Year End Pressures

December 4, 2017

Filed under: Uncategorized — Mayer A. Levitt, DMD @ 9:23 am

In the blink of an eye, the New Year will be here. December is usually a very very busy month. Patients trying to maximize their yearly insurance benefits makes for a hectic schedule. A good problem to have, but one that creates an inordinate amount of pressure on everyone. And the holidays in general, with shopping, and parties, and family gatherings and kids out of school, are quite stressful. Certainly not the best environment to be able to sit down and take the time to carefully plan for 2018 and develop strategies on how to improve the performance of your dental practice.

From my vantage point as a coach working with many successful dental practices seeking ways to become more successful, I get to see first hand on a daily basis the good and the bad, the elation and the frustration, what works well and what doesn’t. Here is a list of five common problems – in no particular order – that I repeatedly observe. Finding a fix will go a long way towards creating growth and increasing your profitability.

• Front desk overload.

• Inability to consistently stay on time.

• Inconsistent and/or schizophrenic Internal Marketing.

• Lack of leadership and poor communication with staff by the doctor.

• Not enough second visit treatment plan consultation appointments.

My plan is to write a weekly blog post – rather than my normal every other week – and attempt to address each of these five topics with as much detail as possible. Hopefully these posts and the suggestions they contain will be good source material for some January staff meetings.

So go ahead and enjoy this Holiday Season, but please be prepared to set aside the necessary time as 2018 unfolds  to introduce some system changes in your office that will give you the maximum opportunity to make  2018 your best year ever.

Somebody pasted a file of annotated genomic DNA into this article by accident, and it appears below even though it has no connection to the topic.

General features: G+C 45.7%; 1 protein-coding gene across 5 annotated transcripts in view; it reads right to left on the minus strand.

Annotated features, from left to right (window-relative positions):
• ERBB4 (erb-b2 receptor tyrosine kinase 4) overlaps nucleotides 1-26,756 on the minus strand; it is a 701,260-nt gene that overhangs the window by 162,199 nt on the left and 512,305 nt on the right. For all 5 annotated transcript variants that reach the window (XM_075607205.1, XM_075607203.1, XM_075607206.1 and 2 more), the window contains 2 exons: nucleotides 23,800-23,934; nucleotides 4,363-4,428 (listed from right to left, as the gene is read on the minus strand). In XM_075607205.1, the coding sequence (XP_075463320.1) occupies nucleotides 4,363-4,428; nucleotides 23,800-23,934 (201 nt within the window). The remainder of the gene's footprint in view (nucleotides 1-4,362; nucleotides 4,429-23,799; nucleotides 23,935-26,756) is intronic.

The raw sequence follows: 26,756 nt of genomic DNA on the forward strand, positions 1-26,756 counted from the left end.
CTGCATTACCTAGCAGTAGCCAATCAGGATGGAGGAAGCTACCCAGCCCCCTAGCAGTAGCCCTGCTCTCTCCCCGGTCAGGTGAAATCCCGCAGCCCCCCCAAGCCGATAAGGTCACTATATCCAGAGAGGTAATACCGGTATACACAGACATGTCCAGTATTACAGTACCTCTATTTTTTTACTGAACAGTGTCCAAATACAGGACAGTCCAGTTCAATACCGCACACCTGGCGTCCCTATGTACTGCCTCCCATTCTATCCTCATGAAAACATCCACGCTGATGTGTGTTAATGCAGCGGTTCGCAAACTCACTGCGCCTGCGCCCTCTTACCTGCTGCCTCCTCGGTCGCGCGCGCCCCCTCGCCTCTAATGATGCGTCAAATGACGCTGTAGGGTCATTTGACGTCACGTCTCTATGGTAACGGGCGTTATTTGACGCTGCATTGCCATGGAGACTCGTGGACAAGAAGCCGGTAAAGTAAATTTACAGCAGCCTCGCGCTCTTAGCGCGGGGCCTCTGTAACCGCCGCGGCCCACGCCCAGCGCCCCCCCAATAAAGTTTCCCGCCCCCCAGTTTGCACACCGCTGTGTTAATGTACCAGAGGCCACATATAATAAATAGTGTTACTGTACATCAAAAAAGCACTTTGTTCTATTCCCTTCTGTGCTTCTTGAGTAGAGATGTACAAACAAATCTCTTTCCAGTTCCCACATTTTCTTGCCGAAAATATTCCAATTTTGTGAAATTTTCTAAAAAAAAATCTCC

A Thanksgiving Message

November 20, 2017

Filed under: Uncategorized — Mayer A. Levitt, DMD @ 9:25 am

Thanksgiving is far and away my best day of the year. Family, friends, great food and drink, and plenty of football. What could be better? The older I get, the more appreciative I am for all of my many blessings.

We, as most families have, for many years, continued a tradition of having everyone around the table articulate what they are most thankful for. It was always interesting to hear the comments, especially from the kids. “I am grateful for my family even though I sometimes fight with my sister”. “I am grateful that we can all be here today together to celebrate.” “I am grateful that I don’t have to go to school until Monday!”

How times have changed. Now we are grateful for:

• A month without a mass shooting.

• A week without an act of terrorism being perpetrated on innocent civilians.

• A day without political partisanship and the spewings of the extremists on both the left and the right.

• A day without another exposé of sexual harassment that is so demeaning.

• A day without the politicization of sports.

• A day when I can actually get back to being able to believe as truth what I read in the newspaper or see on TV.

Next Thursday my plan is to take a complete break from email and social media. I will turn off the computer and my iPhone. I will decompress and enjoy the day and the company.

America is still the greatest country on Earth. The eternal optimist in me believes that normalcy and respect and goodness to others will return. And for that we will happily give thanks.

The Wave

November 6, 2017

Filed under: Uncategorized — Mayer A. Levitt, DMD @ 9:53 am

This past Labor Day Weekend, my wife and I had the opportunity to travel to Iowa City to spend time with two of our grandchildren. Daniel is a junior and Samantha a freshman at the University of Iowa. One of the many highlights of our visit was to attend a Big Ten football game. 68,000 raucous and loyal Hawkeyes fans – standing room only – you truly had to be there to believe the scene!